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Suffering from Business Burn Out? Fight Back with these Six Tips

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Suffering from Business Burn Out? Fight Back with these Six Tips

By Caron_Beesley, Contributor
Published: December 14, 2010 Updated: June 3, 2011

Do deadlines rule your life? Is time your worst enemy?

More than ever the pace of business is changing, and while new tools and technology claim to help us keep pace with evolving demands, they often work to the contrary.

For business owners and entrepreneurs in particular, the sense of urgency to get as much accomplished in as little time as possible can become all consuming. Whether i;s answering every email the instant it hits your Inbox, pre-empting every deadline, or getting into a sheer panic over the volume of work you need to do. Throw in the added pressure of maintaining a realistic work / life balance and you might just be looking at a serious case of business burn out.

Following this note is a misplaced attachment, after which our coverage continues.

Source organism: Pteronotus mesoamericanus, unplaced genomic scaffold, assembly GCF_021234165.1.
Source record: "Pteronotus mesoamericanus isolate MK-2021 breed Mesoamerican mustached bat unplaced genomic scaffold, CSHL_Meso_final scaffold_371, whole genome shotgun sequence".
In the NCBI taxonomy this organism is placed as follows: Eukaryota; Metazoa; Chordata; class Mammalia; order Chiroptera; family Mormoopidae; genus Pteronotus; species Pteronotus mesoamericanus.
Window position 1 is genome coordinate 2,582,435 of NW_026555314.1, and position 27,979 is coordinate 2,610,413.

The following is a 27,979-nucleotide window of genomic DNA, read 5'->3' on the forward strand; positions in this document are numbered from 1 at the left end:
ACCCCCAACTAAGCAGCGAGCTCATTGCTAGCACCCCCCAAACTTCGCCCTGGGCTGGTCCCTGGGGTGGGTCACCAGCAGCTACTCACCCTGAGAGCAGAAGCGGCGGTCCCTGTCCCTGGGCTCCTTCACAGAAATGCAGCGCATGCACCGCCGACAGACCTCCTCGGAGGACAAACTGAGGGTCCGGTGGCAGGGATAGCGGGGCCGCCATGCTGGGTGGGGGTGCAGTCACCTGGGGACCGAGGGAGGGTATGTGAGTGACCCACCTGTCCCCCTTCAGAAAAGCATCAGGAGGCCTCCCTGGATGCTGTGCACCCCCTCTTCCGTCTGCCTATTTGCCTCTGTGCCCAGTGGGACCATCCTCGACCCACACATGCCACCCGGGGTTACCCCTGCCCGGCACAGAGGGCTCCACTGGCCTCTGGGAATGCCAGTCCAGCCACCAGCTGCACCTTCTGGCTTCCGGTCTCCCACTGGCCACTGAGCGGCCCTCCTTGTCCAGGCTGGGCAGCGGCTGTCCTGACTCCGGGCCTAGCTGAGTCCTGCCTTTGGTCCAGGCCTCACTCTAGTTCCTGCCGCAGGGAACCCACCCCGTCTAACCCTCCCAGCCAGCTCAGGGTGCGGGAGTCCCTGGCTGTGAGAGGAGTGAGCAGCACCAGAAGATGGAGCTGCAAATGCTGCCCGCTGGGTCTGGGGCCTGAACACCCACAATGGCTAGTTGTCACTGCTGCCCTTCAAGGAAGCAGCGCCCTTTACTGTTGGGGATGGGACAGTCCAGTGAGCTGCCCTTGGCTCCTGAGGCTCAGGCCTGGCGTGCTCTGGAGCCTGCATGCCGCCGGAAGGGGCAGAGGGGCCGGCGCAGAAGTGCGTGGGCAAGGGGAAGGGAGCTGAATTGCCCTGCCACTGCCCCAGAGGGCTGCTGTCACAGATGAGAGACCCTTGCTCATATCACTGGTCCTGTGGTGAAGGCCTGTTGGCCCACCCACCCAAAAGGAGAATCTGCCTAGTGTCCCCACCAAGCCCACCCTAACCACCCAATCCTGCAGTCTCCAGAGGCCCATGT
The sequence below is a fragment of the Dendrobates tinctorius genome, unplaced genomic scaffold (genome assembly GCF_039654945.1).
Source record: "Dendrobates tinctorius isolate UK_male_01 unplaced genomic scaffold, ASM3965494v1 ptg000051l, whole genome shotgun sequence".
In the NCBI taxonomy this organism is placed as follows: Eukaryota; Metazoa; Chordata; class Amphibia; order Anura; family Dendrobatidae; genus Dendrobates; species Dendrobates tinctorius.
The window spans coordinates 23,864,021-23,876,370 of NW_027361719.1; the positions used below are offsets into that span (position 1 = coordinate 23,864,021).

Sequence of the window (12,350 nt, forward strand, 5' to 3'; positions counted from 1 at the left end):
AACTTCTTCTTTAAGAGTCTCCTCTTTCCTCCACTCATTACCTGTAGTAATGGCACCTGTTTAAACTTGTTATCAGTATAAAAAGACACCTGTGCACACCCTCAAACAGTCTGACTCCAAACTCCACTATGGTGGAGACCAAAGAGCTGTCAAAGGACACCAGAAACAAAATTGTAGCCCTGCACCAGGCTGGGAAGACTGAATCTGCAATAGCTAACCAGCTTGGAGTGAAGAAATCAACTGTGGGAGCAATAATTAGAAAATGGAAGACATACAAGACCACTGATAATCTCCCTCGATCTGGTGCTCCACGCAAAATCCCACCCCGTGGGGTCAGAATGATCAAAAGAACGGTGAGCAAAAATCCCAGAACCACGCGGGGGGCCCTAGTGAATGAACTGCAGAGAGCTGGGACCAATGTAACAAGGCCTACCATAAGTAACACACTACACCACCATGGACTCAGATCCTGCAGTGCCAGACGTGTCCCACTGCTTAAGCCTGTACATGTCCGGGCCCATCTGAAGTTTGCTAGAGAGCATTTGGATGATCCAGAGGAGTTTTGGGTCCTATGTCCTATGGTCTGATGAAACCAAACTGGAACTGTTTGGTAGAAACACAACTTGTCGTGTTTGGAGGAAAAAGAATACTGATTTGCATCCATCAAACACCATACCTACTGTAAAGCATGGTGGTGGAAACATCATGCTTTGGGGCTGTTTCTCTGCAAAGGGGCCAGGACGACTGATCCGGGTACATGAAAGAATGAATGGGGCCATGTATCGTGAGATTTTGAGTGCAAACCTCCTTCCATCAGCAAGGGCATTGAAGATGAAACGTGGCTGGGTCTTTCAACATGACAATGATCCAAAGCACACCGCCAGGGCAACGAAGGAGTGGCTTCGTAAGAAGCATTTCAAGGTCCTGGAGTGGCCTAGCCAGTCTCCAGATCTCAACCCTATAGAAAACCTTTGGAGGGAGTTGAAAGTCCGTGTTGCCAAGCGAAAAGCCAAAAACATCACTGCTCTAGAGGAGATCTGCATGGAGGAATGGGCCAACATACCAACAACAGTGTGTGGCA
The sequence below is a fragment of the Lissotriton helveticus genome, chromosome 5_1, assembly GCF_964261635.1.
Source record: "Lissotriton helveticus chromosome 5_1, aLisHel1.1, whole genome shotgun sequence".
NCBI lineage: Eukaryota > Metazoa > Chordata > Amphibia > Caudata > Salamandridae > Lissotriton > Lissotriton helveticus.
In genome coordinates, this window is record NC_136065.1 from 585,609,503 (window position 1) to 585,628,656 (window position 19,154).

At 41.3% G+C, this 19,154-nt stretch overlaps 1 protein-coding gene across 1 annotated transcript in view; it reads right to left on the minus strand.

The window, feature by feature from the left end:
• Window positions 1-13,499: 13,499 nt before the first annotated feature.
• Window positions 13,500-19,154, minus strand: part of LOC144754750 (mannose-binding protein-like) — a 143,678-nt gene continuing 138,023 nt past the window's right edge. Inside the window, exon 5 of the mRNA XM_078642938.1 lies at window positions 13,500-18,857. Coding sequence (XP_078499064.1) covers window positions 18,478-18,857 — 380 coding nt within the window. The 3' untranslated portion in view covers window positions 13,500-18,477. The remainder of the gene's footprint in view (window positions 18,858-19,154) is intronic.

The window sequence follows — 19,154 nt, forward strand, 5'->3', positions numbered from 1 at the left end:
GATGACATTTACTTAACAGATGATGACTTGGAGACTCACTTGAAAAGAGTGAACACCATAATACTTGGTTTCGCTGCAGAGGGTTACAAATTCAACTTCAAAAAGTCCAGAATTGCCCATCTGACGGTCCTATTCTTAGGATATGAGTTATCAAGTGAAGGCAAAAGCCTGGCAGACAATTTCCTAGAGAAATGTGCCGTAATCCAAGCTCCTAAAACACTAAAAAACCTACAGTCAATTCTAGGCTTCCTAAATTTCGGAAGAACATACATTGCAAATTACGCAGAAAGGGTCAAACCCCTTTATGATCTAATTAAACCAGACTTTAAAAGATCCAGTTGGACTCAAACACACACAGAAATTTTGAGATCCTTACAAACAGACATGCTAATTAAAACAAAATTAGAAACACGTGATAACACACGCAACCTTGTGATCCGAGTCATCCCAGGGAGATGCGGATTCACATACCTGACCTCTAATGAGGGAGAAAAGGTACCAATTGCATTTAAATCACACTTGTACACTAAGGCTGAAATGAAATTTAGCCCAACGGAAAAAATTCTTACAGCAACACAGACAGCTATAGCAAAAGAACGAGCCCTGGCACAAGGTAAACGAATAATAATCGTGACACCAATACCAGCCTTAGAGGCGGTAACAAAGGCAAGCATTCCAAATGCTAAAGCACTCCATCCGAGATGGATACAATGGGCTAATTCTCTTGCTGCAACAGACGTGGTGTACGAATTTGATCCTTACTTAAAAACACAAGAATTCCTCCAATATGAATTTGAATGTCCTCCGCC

Unchecked, burn out hampers your ability to make smart decisions, kills creativity, and even leads to medical issues.

Here are six tips that can help you fight business burn out and put a kick back in your step!

1. Identify the Triggers

    As business owner, you are responsible for all aspects of your business, and realistically speaking this is no mean feat for any human being. So i-s no surprise that certain aspects of running your business can quickly become sticking points that weigh you down with anxiety and inertia.